MR. VAMPIRE (1985)

Let’s talk vampires.

As the superstars of the undead, vampires exist in most cultures and have been around for a while: tales of bloodsucking demons and spirits have been told for millennia. There are about as many “vampires” as red blood cells in your body, all of varying shape, color, nationality, and fang-size. And yet most films tend to deal with one kind of vampire: the Lugosian species, the elegant suit-wearin’ pretty boys who never drink wine and seduce maidens with a seductive stare. I love these suave spooksters as much as the next creep, but there’s a lot of variety in the vampire bloodline that has mostly been ignored by the living. Which is why I want to celebrate one of my favorite breeds of vampire —the jiāngshī.

Jiāngshī are indeed members of the Nosferatu family, but you won’t find them attending any fancy theater performances. Like the Lugosian vampire, this creature usually rests during the day, often in a coffin or some other dark area . . . but that’s about where the similarities end. Jiāngshī are often depicted wearing official garments from the Qing Dynasty (the era they first entered literature), but they aren’t particularly attractive, and they’re anything but charming. Jiāngshī hail not from Transylvania but from ancient China. With arms outstretched and flesh rotting, they will kill any kind of animal to absorb their qi, or life force, though they enjoy the occasional shot of human blood. Strange as all of those traits are, the most peculiar thing about the jiāngshī is that it moves not by walking or even flying but by . . . hopping. You see, their putrid bodies are so stiffened by rigor mortis that they are forced to hop. That may sound silly at first, but these creatures are nothing to scoff at. No matter how fast you run, the jiāngshī hop faster.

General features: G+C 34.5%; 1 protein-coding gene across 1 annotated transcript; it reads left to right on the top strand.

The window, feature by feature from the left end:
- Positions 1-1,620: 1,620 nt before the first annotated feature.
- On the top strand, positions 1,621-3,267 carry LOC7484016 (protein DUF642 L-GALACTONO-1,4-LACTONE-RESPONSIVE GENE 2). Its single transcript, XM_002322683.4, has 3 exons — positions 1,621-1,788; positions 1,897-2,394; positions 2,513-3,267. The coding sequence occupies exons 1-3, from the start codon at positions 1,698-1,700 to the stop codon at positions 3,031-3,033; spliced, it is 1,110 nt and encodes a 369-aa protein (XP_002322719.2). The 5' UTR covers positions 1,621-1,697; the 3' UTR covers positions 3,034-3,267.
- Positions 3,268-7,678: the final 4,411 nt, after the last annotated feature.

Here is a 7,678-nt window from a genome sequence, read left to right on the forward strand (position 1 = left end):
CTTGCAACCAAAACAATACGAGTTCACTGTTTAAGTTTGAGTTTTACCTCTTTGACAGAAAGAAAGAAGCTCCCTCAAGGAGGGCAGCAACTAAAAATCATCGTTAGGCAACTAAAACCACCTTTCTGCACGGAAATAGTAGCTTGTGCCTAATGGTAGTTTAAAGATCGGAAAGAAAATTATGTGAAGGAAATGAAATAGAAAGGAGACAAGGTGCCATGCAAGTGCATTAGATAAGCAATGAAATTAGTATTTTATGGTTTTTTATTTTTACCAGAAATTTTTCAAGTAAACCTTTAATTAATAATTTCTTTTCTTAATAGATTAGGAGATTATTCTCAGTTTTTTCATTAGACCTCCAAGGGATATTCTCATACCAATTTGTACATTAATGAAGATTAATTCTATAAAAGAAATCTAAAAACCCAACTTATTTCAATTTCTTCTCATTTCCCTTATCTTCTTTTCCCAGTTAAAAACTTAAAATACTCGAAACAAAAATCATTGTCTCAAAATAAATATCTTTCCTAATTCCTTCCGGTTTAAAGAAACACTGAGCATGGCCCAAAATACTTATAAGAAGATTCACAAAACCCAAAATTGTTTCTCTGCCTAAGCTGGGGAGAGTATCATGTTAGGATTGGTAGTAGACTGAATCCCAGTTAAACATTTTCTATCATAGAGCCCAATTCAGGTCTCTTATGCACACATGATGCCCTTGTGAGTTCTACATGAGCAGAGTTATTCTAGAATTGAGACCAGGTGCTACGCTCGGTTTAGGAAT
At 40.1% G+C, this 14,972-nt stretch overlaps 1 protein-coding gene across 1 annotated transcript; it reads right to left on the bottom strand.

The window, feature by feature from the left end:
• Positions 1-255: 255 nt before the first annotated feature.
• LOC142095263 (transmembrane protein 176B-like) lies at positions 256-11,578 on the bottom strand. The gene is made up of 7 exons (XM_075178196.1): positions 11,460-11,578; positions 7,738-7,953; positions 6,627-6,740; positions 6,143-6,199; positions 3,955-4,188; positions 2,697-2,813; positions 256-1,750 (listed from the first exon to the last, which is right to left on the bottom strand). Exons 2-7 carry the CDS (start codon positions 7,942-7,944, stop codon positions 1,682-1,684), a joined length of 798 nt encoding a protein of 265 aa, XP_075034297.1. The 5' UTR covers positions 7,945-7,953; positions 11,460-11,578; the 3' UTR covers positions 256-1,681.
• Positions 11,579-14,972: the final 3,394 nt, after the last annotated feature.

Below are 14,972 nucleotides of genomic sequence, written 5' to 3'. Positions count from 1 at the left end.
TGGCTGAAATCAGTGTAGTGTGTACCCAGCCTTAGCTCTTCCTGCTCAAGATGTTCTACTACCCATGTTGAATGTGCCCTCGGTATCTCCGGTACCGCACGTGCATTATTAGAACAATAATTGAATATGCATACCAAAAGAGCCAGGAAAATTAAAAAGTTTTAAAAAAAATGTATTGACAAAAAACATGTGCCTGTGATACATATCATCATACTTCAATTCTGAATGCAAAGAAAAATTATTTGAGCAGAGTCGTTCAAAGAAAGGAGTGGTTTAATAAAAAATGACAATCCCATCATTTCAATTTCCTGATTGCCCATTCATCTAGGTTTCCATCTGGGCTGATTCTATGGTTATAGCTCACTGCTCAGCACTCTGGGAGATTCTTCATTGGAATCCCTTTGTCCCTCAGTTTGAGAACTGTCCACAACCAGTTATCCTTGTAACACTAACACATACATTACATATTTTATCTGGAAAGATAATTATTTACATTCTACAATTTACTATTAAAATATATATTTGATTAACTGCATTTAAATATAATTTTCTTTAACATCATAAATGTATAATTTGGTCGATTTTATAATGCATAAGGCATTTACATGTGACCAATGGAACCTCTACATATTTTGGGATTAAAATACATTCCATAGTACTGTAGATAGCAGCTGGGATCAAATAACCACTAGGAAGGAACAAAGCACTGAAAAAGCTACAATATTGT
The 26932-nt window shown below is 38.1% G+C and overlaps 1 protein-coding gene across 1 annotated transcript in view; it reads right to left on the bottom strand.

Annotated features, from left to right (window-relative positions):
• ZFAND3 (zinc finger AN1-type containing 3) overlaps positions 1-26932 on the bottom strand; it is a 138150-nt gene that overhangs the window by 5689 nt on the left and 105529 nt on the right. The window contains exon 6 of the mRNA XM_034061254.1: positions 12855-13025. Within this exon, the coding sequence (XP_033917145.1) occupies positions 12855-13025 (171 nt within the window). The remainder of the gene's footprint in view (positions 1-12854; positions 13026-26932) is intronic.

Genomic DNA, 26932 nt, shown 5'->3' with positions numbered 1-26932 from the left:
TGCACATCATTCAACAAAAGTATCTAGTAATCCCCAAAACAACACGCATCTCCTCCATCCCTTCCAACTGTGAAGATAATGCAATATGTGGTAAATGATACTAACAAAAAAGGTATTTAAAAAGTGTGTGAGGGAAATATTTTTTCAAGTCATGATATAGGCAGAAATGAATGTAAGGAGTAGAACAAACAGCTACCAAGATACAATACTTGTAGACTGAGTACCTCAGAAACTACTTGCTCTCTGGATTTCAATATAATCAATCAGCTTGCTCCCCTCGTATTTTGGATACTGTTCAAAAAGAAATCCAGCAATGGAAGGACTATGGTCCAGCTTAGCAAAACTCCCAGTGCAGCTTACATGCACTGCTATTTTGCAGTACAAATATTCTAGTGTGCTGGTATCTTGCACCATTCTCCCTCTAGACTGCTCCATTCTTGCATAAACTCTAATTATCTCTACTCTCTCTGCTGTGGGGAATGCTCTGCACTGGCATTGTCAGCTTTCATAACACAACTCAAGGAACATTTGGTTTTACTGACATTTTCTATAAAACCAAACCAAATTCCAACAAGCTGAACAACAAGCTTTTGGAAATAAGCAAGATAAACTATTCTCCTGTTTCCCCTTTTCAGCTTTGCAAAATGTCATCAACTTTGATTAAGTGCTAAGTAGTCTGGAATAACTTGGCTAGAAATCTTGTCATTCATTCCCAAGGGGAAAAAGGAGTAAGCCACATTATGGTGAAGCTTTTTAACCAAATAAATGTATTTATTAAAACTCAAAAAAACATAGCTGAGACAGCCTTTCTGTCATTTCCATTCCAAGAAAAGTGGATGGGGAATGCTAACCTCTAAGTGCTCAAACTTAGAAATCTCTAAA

What they lack in maneuverability, they make up for in sheer strength. Jiāngshī have razor-sharp claws that tear through flesh like a knife through butter. The extent of their power varies with the legend, but it’s always terrible. They’ve been known to possess enhanced hearing, extreme durability, teleportation capabilities, and the ability to suck souls, often with their awesome prehensile tongue. Like many great monsters, they can infect humans and transform the poor victim into one of their own through a bite or scratch. While they do have their fair share of weird weaknesses (blood of a black dog, a wooden sword made from a peach tree, a hen’s egg, glutinous rice, etc.) and can be controlled with an enchanted paper talisman, these bouncing beasts are still formidable fiends.

What causes these ghastly figures to hop the earth? Qing Dynasty scholar Ji Xiaolan mentioned in his book Yuewei Caotang Biji that there are two primary categories of jiāngshī reanimation: the recently deceased coming back or a long unburied corpse that has not decomposed. They can be created through supernatural arts, spiritual possession, a corpse’s consumption of sufficient yang qi, a soul failing to leave a body due to an improper death, suicide, or simply a desire for mischief. In the movies, the jiāngshī spread their virus much like their Lugosian cousins.